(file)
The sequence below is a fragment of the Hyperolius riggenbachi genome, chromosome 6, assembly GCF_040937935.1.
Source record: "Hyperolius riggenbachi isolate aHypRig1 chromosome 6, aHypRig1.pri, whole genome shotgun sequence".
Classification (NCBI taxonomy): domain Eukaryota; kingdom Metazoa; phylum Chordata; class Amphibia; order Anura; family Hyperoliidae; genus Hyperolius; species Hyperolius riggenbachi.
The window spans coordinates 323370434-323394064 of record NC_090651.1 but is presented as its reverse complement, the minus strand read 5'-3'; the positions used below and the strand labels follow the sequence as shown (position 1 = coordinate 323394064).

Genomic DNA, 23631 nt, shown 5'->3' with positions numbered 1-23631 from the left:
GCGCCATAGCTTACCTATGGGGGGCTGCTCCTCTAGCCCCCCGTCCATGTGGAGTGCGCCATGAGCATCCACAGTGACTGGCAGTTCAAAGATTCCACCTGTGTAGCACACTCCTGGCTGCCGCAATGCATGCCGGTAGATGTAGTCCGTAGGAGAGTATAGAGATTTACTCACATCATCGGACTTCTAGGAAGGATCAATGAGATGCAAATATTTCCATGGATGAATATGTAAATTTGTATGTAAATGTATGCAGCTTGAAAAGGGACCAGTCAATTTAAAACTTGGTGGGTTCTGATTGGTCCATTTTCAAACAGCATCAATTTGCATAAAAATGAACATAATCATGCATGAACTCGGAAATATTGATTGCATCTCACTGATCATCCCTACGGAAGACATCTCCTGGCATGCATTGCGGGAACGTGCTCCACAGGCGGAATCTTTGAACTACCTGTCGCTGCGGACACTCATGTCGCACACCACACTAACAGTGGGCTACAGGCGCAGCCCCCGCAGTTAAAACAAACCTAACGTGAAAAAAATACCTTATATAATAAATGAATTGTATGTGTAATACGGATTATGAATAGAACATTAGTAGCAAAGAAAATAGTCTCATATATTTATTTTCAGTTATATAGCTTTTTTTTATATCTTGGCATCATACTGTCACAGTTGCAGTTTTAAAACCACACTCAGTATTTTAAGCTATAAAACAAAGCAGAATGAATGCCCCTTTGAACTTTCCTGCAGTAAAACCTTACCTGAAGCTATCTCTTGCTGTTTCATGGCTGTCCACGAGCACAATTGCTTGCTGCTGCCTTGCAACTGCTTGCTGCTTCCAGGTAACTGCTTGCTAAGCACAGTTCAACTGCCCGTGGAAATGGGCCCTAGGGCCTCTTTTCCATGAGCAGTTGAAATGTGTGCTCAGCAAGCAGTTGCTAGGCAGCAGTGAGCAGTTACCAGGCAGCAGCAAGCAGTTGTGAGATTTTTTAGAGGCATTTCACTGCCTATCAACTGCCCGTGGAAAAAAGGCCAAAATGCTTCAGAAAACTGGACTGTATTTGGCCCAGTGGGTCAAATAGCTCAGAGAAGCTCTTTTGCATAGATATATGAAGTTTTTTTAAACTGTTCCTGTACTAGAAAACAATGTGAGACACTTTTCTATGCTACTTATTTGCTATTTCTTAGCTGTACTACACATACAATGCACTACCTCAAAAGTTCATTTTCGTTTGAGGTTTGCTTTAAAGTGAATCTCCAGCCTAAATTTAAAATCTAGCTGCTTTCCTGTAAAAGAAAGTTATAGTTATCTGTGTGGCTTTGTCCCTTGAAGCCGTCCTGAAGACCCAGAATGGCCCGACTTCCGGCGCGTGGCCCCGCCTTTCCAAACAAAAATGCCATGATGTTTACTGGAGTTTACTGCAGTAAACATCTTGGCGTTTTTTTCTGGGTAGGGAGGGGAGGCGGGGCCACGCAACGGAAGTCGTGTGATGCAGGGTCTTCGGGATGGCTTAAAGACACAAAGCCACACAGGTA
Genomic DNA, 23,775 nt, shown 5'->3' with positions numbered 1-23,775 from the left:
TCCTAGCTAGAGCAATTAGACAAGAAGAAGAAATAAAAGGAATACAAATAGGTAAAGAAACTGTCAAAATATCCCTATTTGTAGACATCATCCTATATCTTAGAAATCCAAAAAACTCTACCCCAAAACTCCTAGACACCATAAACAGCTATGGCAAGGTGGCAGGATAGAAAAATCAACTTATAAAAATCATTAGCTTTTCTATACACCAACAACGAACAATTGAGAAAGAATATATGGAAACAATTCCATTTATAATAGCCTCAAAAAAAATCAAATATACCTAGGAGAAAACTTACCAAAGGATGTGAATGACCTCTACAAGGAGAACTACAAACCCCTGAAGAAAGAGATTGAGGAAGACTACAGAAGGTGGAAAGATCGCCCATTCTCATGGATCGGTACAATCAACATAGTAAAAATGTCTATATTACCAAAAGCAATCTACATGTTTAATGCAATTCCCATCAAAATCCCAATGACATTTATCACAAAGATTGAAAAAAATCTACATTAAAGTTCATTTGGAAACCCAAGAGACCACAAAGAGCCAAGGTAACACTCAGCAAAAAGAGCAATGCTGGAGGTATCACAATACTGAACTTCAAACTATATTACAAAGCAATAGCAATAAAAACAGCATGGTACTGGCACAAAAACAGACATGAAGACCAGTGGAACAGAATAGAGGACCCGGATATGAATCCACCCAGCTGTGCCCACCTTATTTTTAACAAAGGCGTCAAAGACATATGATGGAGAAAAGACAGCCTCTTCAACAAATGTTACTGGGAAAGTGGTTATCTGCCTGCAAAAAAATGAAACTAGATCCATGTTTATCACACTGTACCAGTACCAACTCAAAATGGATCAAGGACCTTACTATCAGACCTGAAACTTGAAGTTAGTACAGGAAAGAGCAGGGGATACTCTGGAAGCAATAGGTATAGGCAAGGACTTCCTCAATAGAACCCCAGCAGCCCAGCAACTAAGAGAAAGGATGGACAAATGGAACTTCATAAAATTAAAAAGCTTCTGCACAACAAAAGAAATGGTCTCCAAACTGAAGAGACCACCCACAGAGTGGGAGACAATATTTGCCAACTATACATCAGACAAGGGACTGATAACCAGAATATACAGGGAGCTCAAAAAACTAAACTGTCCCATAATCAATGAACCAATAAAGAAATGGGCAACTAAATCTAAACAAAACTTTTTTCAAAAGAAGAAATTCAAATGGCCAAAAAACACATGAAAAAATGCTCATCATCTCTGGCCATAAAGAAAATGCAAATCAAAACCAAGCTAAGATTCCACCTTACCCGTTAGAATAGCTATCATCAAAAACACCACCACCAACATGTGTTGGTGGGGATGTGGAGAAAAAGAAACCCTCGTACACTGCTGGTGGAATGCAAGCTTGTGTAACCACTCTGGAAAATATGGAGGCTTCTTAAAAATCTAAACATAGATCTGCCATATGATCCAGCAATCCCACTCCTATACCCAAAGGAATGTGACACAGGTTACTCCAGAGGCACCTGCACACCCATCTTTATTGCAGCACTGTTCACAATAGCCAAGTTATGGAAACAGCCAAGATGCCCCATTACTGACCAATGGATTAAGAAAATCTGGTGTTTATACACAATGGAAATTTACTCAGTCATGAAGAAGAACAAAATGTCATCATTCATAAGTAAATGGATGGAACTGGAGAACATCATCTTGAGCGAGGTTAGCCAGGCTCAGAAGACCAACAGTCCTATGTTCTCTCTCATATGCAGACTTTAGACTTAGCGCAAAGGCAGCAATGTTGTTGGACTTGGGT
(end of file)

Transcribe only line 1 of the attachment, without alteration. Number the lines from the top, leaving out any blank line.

The sequence below is a fragment of the Hyperolius riggenbachi genome, chromosome 6, assembly GCF_040937935.1.